North Korea – some game of poker
What – if anything – goes through your mind today as North Korea test launches a ballistic missile which explodes almost immediately? I don’t say “if anything” to imply that you’re apathetic about the latest twist in the military dance between the United States, China and Kim Jong Un’s regime. But do you breathe a sigh of relief, or do you just get back to enjoying your Sunday with the thought that “it ain’t going to happen anyway”?
I can only speak for myself.
As two US aircraft carrier battle groups steam towards the Korean peninsula, it’s hard to find stories of frightened South Koreans and Japanese citizens panic-buying food and heading for their cellars. Is their relative calm the result of decades of wolf-crying? Are they immune to the hysterical rhetoric coming from the North? Or are they fatalistic enough to believe that the apocalypse will come whatever they say or do?
If those closest to the potential conflict zone are maintaining a stiff upper lip, then the reaction of us Westerners seems almost comatose in comparison, despite efforts on the part of newspaper leader writers to persuade us otherwise.
Compare the situation to 2003, before the US and its allies, including my country, invaded Iraq. Mass demonstrations, demands to stop the war, dire warnings of casualties. Agonising over the existence or otherwise of a legal casus belli. And on the Iraqi side, as in 1991, blood-curdling, ornate rhetoric in classical Arabic.
Don’t we care about the million people who – according to China – might die in a conflict, nuclear or otherwise, between the US and North Korea? Or are we all lined up behind the mantra of national security, fearful that a deranged regime is developing weapons capable of destroying Los Angeles, San Francisco and Seattle, and satisfied that the US has every right to pre-empt that threat, as it did in Cuba in 1962?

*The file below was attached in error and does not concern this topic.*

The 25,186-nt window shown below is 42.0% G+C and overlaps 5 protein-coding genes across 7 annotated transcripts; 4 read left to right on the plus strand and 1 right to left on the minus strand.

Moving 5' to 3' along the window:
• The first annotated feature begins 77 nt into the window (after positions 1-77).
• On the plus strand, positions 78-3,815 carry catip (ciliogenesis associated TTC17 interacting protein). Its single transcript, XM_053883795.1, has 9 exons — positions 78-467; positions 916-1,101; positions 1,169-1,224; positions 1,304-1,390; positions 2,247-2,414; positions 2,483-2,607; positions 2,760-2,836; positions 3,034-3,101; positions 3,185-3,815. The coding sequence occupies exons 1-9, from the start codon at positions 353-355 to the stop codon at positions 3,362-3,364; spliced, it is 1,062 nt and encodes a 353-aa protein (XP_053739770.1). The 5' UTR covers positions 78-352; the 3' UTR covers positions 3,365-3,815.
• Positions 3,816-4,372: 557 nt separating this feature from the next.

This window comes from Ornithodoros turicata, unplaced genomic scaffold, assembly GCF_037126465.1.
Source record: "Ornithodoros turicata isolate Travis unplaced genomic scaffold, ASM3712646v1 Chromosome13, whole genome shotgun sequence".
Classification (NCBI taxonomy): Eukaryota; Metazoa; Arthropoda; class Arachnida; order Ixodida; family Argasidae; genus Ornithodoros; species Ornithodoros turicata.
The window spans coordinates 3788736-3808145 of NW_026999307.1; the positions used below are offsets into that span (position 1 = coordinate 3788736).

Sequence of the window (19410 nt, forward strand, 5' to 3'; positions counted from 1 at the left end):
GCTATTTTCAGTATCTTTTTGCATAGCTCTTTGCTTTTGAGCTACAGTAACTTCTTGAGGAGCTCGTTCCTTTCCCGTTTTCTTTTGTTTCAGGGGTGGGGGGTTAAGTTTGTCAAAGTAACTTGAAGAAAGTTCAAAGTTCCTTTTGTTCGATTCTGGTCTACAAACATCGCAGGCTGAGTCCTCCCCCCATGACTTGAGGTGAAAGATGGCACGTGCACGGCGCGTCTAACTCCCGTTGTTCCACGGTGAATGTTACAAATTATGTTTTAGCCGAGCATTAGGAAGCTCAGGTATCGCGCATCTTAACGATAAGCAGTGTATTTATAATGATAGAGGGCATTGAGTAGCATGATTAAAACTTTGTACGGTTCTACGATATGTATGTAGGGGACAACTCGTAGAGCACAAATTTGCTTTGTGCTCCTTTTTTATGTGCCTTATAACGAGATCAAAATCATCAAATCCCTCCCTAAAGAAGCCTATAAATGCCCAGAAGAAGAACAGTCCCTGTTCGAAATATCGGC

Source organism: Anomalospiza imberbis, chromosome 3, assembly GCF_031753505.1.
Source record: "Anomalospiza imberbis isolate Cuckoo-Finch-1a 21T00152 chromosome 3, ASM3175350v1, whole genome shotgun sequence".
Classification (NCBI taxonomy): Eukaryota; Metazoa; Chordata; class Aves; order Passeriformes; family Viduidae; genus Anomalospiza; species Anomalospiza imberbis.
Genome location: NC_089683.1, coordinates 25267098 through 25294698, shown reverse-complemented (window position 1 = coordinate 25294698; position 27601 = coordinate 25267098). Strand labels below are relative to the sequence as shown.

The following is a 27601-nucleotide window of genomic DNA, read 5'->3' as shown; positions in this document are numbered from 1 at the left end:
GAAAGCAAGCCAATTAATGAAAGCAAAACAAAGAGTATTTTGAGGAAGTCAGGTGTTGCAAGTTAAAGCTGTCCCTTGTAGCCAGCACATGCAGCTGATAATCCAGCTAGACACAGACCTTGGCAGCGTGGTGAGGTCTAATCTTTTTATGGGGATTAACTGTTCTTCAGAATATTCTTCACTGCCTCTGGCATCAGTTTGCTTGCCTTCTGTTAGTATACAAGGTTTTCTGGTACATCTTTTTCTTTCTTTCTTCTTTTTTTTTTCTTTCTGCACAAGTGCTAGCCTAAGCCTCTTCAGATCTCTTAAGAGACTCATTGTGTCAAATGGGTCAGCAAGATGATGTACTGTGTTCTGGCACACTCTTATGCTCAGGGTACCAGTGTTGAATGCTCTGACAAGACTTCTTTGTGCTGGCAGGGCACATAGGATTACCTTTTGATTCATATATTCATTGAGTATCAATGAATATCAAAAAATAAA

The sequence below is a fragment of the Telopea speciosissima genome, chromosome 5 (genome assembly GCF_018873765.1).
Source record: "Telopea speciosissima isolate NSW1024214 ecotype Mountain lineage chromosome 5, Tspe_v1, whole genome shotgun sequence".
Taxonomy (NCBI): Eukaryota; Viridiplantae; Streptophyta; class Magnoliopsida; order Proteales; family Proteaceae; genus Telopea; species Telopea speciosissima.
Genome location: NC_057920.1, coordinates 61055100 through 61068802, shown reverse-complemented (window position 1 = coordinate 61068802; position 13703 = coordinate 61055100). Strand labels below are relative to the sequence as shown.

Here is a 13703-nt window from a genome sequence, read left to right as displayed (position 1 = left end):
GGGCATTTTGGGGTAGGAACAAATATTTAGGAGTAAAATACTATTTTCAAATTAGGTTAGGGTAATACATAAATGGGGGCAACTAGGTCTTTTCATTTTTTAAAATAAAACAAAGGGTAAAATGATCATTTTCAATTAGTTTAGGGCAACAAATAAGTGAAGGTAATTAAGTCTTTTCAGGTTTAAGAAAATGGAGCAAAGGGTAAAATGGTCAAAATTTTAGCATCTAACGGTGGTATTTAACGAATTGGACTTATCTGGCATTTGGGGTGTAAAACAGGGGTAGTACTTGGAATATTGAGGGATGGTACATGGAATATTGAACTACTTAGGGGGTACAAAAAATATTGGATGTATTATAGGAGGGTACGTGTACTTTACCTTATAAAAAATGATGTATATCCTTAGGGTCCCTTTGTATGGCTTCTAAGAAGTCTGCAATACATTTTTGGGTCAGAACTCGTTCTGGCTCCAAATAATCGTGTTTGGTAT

We’ve been here before, and more recently than 1962. Perhaps the difference between today and the run-up to the Iraq war is that in 2003 there was no evidence that Saddam Hussein had nukes that could strike London, Paris or Frankfurt. Only the possibility that he had hidden his WMDs, and that at some stage he would retrieve them from his bunkers to threaten his neighbours again.
Back then, there was an argument that old age, or his own internal enemies, would eventually do for Saddam. And indeed John Nixon, the CIA operative who led the debriefing of Saddam after his capture, contends that Saddam was by that time semi-detached, more concerned with writing novels, and leaving the details of government to his henchmen.
Had not the Arab Spring intervened, it’s likely that the West would have left Muammar Gaddafi to moulder, especially as he had forsworn his WMDs.
In both cases, we took an active role in regime change, with tragic results that led many who survived the subsequent chaos in Iraq and Libya to look on the eras of Saddam and Gaddafi as golden ages.
Which brings us back to the equally (at least in our perception) loathsome dictator who is quite happy to build his missiles while a significant number of his people remain undernourished and frequently starving.
Aside from the potential toll in lives – and that’s a big aside, especially if the conflict turns nuclear – we have to consider the economic consequences of a second Korean war. We may think that the deaths of a million nameless Asians is sad, even horrific, but of little consequence to those of us who have never visited Korea or Japan.